About

Caroline Fiennes is a great source of advice about charitable giving. She’s helped Eurostar become effective very rapidly

- Eurostar CEO Richard Brown

Caroline Fiennes (formerly Newhouse) advises people and companies on giving well to charities. She is one of the few people whose work  has featured in OK! magazine and The Lancet.

She is Director of Giving Evidence, a company which specialises in ‘advice on giving, based on evidence‘. She frequently speaks and writes in the press, and has been an award-winning Chief Executive – of climate change charity Global Cool, which promotes green living. She has advised donors including Eurostar, ERM (Environmental Resources Management: a global environmental consultancy), the Ashden Awards, the Big Lottery Fund, the Sainsbury Family Charitable Trusts, professional tennis players, the Private Equity Foundation, BBC Children in Need, Booz & Co., and Morgan Stanley. This work has spanned environment, health, education, international development, children’s issues and other areas.

She is on boards of the US Center for Effective Philanthropy, of the world’s largest charity rating agency Charity NavigatorUKSIF (the UK Social Investment Forum), is the Corporation of London’s City Philanthropy Coach, and works with Innovations for Poverty Action.

Caroline set up and led the client team at New Philanthropy Capital (the leading charity think-tank), having worked on charitable giving, sustainability and corporate strategy at The Monitor Group (a global strategy consultancy).

Her new book is now out! “The Freakonomics of the charity world“! Her other published work about charitable giving includes:

-   about donors’ roles in international development: Going Global - A review of international development funding by UK trusts and foundations

-   about making loans to charities to enable them to improve fundraising

-   about cost allocation within charities: Full Cost Recovery – a Manual for Charities. “I want charities to use this guide”, said the Minister. Description and excerpts here ; available from here 

- about investing in charities to grow their role in delivering public services.  The following are based on research which Caroline led: Futurebuilders (a £125m government fund) A First Learning Report and  Second Learning Report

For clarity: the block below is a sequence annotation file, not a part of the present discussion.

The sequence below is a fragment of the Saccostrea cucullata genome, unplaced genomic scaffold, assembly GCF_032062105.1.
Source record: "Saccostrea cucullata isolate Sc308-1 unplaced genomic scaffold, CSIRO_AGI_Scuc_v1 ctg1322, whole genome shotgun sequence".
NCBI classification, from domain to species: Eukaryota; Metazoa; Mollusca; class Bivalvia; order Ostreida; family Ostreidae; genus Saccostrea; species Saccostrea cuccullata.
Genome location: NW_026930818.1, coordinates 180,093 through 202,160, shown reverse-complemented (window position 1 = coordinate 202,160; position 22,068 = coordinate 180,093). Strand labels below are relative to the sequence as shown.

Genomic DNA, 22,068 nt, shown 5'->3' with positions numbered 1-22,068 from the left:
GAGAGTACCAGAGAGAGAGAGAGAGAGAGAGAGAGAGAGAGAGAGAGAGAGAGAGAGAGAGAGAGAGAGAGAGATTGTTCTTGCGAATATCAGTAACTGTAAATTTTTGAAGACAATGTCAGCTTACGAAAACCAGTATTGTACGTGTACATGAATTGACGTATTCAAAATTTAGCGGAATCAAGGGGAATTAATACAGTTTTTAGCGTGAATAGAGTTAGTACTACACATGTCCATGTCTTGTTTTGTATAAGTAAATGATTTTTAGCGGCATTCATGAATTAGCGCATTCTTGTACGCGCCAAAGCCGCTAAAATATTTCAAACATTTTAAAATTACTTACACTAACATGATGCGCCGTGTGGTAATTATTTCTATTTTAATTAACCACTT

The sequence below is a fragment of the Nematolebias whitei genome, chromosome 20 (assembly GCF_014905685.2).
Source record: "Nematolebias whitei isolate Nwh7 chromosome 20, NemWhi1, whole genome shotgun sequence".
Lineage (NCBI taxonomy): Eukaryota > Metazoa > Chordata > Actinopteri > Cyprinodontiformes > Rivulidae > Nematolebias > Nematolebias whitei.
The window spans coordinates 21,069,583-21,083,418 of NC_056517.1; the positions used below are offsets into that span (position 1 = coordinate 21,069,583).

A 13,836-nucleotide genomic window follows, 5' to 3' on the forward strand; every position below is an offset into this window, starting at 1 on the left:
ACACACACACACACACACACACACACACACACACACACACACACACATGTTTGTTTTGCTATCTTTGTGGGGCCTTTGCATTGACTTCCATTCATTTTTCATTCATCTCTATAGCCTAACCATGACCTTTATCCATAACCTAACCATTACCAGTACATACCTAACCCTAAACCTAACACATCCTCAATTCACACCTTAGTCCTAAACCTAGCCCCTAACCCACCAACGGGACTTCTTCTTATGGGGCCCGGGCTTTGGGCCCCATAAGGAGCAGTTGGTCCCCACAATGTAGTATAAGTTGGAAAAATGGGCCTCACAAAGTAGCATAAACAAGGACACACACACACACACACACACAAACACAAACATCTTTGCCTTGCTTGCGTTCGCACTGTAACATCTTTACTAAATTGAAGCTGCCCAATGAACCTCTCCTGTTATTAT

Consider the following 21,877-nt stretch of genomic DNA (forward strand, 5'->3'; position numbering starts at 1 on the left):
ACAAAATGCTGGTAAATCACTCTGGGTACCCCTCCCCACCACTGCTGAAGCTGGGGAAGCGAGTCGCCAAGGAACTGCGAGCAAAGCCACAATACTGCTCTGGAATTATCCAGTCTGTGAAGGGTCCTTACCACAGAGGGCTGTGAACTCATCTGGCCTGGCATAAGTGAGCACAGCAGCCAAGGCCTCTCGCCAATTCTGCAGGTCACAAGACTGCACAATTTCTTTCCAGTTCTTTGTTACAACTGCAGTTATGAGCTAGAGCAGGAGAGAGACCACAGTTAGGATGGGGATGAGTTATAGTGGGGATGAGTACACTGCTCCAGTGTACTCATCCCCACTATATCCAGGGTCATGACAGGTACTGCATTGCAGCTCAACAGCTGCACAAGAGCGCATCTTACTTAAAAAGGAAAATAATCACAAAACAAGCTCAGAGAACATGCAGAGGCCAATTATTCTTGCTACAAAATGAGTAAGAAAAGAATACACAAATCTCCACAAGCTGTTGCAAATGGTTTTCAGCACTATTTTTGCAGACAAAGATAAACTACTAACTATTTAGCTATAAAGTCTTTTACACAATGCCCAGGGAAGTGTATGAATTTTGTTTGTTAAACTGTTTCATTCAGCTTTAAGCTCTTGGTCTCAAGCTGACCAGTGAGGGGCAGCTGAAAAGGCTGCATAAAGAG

Caroline teaches at the Cambridge Programme for Sustainability Leadership, is a London Leader, and holds a Shackleton Foundation Leadership Award. She writes periodically for the Guardian and The Funding Network. She was named an ‘eco-hero’ by The Ecologist magazine and an ‘undercover eco-hero’ by the Evening Standard. She contributed to a JP Morgan publication in which eight donors tell their remarkable and diverse stories: Philanthropic Lives.

Caroline frequently speaks at public events, and was honoured to speak recently at TEDx:

_________

To invite Caroline to write or comment in the press, or to speak at an event, contact enquiries [at] giving-evidence.com

3 Responses to About

  1. Pingback: It Ain’t What You Give, It’s the Way That You Give It: Q & A with Caroline Fiennes « High Impact Philanthropy

  2. Pingback: MoneyBox Live next week | A Cause Close To My Head

  3. Matt Whitticase says:

    Hi Caroline, In response to the original twitter discussion which you joined about people in the North-East giving most to overseas charity, we wanted to respons as follows:

    The article in question has been selective and is a bit misleading – the North-East at 59% did not emerge as the highest in our survey – Scotland did at 77%. But the article does rightly reflect the fact that our respondents’ answers did indicate the North-East generosity towards supporting overseas work has held up incredibly well despite the chilly economic climate.

    If you want to discuss more fully our tube ads, please do email as it is difficult to respond on twitter given the space limit.
    Best Wishes,
    Matt Whitticase
    Communications Officer
    Farm Africa

Leave a Reply

Fill in your details below or click an icon to log in:

WordPress.com Logo

You are commenting using your WordPress.com account. Log Out / Change )

Twitter picture

You are commenting using your Twitter account. Log Out / Change )

Facebook photo

You are commenting using your Facebook account. Log Out / Change )

Google+ photo

You are commenting using your Google+ account. Log Out / Change )

Connecting to %s